Today, many still struggle with the same barrier: fear. One of my AEMing for Achievement Grant  team members, Melissa Harrison, has an inspirational quote in her office: “You never learn anything by doing it right.” In many of life’s fearful experiences this rings true, such as bike riding, public speaking, going on a date, or starting a new career. The level of risk is high, but necessary for success. 

As for our DIY school year, we have all been risk takers and continue to learn new methods and use new tools. The results are not perfect, but the more steps educators have taken toward a seemingly scary new form of teaching and learning, the more enriching experiences have resulted for both students, parents, and teachers.  We are forming bridges and exploring methods that have not been utilized before, and as a result, we are seeing a bright path toward an educational system that we can all love.

Melissa Harrison, smiling and holding a sign that says, “You never learn anything by doing it right.”

Like any new homeowners, our new place will probably be under construction for the rest of our lives, but the process of creating and recreating a space that we enjoy and cherish is invaluable. Similarly, teachers, parents, and students continue to grow as our schools are reimagining what education could be. We still have a long journey ahead, but a universally designed educational system is in our sights. Just like any home remodel, it was not easy and there are still are many unfinished jobs, surprise repairs, and exhausted workers. But we can continue to build our toolbox, seek expert advice, and be brave enough to take risks with that we can continue to build a place we truly love. 

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Dec
10

The State of PATINS 2020

Staff Portrait Collage of the PATINS Project Staff

It's been quite a year for me, and very likely for all of us, for a variety of reasons. A common theme however, for all of us Indiana educators, is almost certainly the transition to, from, and back to again, remote instruction and learning due to the COVID19 pandemic!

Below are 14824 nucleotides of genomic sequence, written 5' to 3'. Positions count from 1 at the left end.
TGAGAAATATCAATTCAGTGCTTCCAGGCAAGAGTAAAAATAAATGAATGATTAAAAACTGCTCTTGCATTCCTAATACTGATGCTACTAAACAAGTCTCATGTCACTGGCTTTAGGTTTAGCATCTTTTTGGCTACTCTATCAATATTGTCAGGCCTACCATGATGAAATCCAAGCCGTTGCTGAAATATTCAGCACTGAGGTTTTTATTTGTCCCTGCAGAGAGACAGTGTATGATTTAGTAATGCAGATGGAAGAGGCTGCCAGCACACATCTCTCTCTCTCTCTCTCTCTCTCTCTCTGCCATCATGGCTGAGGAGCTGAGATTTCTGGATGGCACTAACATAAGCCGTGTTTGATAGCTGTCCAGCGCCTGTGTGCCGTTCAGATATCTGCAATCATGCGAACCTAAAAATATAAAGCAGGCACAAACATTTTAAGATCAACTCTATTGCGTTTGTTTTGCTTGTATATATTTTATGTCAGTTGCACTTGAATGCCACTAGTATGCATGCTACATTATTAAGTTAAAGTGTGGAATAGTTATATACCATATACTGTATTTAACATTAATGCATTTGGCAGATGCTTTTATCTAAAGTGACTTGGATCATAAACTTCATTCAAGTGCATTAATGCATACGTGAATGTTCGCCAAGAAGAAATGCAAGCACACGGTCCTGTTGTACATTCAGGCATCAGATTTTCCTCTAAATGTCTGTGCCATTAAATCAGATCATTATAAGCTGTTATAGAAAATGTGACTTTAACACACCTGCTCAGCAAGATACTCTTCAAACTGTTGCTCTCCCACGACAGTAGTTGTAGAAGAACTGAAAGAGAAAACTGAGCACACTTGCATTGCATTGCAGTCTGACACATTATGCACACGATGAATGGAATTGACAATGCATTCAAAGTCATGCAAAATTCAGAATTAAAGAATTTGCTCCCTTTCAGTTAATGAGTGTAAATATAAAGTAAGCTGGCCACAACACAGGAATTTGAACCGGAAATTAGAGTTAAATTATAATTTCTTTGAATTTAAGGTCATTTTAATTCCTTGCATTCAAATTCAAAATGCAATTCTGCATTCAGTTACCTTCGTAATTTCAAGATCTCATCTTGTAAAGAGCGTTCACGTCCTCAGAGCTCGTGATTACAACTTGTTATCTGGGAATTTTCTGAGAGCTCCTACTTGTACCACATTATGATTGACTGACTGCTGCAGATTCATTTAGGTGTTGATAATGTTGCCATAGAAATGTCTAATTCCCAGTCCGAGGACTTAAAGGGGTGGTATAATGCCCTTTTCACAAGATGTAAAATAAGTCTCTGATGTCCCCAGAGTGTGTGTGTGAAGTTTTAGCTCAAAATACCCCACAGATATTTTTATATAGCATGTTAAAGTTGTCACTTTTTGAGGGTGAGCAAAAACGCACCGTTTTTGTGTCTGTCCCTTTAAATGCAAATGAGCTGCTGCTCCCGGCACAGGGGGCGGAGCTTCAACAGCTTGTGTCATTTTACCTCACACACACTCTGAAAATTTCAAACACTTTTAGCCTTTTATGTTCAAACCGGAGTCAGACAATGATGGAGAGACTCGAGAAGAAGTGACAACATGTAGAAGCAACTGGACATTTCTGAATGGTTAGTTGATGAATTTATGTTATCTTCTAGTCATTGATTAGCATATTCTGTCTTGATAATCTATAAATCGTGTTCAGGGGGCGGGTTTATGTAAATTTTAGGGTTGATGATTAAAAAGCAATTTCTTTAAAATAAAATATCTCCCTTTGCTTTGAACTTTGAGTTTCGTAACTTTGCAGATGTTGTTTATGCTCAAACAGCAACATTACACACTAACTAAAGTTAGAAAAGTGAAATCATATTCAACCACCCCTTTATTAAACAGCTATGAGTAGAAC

As 2021 draws near, with a mere 21 days left in 2020, I recently carved out a some time to reflect on a few major aspects of my life. One of which, is my 2020 knee injury and a second is the PATINS Project itself, which has been the greatest consumer of my time and my passion for the last fourteen and half years! It's become apparent to me, during my reflecting, that Indiana is quite fortunate to have PATINS and during this unprecented time for us, the PATINS team has shown it's colors in ways that shouldn't go without notice. 

142 days into 2020, I fully dislocated my right knee, tearing all four of the ligaments and meniscus.That means, for the last 233 days, I've had to figure out new ways of doing things that used to be simple. I’ve had to work hard on getting repaired, facilitating healing, re-building strength, seeking flexibility, and re-gaining my balance. ...a strong analogy for public eduction during the pandemic, as well! 

3 Image collage of Daniel riding dirtbike
I'm proud to say that last weekend, I finally threw a leg over a dirtbike again for the first time in 233 days. During those first few minutes, riding through my first easy trail, I realized that it's been the support from my "team" that was integral to that moment of accomplishment. My wife for the daily balance between push, protect, and comfort. My kids for helping with things I just couldn't do. My family and my riding buddies for the constant check-ins, pushing me to work out and go to Physical Therapy PT (pain and torture), including me in their riding videos even when I couldn't be there. The list goes on and on... the common theme is, TEAM...Support...Perseverance. The result is success. The feeling is hope and energy